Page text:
Ernest Hall of Shimla
One handwritten line on a faded school admissions’ document can open up a life.
Exeter School still holds the ‘home’ address of Ernest Hall – ‘Fontainebleau, Simla’ – from when his son, William Ernest Hall, entered the School in 1905. ‘Fontainebleau Cottage’, to give it its proper name, was built in sandstone and light blue limestone some time in the 1880s in the heavily ornamented Indo-Saracenic style, with the ‘sun and moon with morning star’ motif on a pediment, the house name above the door and exquisite ornamentation on the columns holding up the roof. The house was almost certainly the work of Jacob Henry Irwin, ‘the architect of British India’. Situated just off The Mall, at the heart of the administrative district of the city, it housed the staff of the Civil Secretariat who administered British India in the summer months from Gorton Castle further along The Mall – Simla (now Shimla) became the ‘summer capital’ of India in 1864. A photograph taken in 2015 shows it to be a derelict wreck, but one taken in 1890 show what a beautiful house it must have been.
So Ernest Hall, like Reginald Peel and ArchieVlieland, was in Government service – Archie would have recognised Fontainebleau Cottage, as much of Kuala Lumpur, the administrative capital Selangor when he was in Malaya, was built in the same style, attempting to combine Mughal (Mogul) and British traditions. Ernest must have entered the administration in 1876, but since he married Charlotte Laura Monfries in Calcutta in 1880, their surviving son was born in Darjeeling in 1892, and Ernest was in Shimla in 1915 when William Ernest died and in 1919 when Richard Morgan died, it looks as if he may have been in some branch of government that had him moving about the subcontinent. There is a question about the Hall children. If William Ernest was born 12 years into the marriage there must surely be older children who predeceased him. The Exeter College Oxford Roll of Honour listing William Ernest’s death in the second battle of Krithia in Gallipoli in May 1915 has him as the ‘only son’ of Ernest Hall, but this could imply ‘only surviving son’, and Ernest is the only relative apart from Arthur (Ernest’s father), listed, so Charlotte Laura must also be dead by that time. Exeter School is a day school, which William Ernest entered aged 13, so there must have been a ‘British home’ in Exeter that we do not know about, where Ernest and Charlotte spent their furlough time on home leave and their son came home after school, unless he lived with a Hall/Monfries relative while his parent(s) were in India. There is a big cluster of Hall families in the St Leonards area of the city (the district including Southernhay, where the Vlielands lived), so it is almost certainly somewhere there.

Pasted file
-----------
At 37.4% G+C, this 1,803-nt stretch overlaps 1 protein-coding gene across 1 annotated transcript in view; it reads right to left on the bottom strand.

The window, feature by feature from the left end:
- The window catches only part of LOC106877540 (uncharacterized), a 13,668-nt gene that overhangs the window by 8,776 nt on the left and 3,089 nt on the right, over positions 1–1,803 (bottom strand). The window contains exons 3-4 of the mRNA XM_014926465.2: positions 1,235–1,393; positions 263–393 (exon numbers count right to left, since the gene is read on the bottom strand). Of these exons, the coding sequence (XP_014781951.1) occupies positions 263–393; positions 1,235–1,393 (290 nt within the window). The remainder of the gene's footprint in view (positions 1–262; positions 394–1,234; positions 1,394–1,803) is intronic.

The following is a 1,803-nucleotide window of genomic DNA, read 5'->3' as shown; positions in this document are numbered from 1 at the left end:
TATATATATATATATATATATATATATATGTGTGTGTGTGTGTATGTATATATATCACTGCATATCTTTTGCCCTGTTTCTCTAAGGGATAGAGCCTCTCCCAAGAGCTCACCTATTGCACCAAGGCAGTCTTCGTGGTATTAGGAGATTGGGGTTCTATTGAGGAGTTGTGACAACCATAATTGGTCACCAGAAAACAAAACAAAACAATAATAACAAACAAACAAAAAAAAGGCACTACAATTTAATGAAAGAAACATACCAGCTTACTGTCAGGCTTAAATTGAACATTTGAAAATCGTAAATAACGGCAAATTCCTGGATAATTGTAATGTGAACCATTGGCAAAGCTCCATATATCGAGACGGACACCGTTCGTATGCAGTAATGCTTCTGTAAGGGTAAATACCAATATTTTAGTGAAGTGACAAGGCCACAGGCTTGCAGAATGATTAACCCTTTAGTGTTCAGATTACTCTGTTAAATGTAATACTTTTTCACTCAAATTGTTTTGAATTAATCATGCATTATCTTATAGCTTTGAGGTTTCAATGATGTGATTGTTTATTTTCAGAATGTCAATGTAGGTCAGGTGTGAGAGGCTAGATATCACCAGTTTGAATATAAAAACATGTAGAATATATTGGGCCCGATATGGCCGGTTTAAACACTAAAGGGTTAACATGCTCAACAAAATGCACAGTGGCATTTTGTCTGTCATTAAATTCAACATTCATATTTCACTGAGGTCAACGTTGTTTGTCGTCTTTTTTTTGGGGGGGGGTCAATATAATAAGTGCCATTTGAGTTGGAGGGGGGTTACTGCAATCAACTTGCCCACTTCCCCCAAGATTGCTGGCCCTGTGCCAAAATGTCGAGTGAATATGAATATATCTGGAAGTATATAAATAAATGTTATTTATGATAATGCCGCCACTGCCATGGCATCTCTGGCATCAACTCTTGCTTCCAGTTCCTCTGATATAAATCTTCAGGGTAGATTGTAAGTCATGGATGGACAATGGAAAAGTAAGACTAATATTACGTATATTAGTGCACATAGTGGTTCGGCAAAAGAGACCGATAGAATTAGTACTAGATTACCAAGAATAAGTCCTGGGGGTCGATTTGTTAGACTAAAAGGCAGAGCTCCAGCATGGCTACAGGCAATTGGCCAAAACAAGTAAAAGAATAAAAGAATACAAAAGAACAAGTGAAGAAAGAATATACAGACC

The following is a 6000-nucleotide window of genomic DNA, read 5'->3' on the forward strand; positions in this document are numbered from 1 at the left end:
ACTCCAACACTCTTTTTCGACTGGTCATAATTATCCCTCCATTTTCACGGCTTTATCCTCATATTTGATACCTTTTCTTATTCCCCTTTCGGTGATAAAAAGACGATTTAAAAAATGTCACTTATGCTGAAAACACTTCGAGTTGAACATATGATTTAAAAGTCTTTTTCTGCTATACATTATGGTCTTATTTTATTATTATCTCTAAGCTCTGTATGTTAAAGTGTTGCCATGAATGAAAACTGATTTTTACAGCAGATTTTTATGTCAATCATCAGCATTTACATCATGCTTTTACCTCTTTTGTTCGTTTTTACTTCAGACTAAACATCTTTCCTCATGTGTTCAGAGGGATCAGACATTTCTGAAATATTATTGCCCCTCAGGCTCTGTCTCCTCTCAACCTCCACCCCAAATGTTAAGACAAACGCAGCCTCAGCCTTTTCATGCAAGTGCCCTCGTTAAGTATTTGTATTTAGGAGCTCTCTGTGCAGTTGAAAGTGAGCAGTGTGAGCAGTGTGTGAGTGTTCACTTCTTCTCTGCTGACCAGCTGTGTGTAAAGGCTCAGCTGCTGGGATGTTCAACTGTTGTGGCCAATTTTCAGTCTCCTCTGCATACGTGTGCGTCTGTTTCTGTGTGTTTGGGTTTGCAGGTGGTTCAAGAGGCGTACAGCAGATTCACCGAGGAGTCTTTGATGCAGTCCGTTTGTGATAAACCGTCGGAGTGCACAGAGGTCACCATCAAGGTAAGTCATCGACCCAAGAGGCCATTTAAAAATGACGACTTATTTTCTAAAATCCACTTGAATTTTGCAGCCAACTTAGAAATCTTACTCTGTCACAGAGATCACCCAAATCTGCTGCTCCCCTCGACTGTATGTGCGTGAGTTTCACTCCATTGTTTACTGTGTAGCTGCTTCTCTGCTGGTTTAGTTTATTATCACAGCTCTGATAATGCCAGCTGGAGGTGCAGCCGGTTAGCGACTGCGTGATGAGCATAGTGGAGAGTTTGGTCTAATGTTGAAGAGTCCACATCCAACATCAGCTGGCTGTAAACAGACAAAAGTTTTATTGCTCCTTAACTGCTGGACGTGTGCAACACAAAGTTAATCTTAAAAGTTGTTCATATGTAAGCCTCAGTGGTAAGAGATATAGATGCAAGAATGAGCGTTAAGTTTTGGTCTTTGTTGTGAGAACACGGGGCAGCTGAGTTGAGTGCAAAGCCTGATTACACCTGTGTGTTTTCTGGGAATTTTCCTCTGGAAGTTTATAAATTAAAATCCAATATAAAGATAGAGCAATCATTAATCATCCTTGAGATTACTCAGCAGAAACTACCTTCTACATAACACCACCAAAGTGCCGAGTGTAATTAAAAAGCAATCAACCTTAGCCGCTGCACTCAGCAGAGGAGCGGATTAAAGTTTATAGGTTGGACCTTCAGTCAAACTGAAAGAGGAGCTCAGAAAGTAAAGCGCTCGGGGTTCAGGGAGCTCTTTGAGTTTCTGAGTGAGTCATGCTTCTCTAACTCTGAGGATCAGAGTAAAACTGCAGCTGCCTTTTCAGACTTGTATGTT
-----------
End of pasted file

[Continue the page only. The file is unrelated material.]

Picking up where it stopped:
Many thanks are due to Karen Dart and Kevin White at Exeter School, without whose archival research this story could not have been told.
And to Barbara!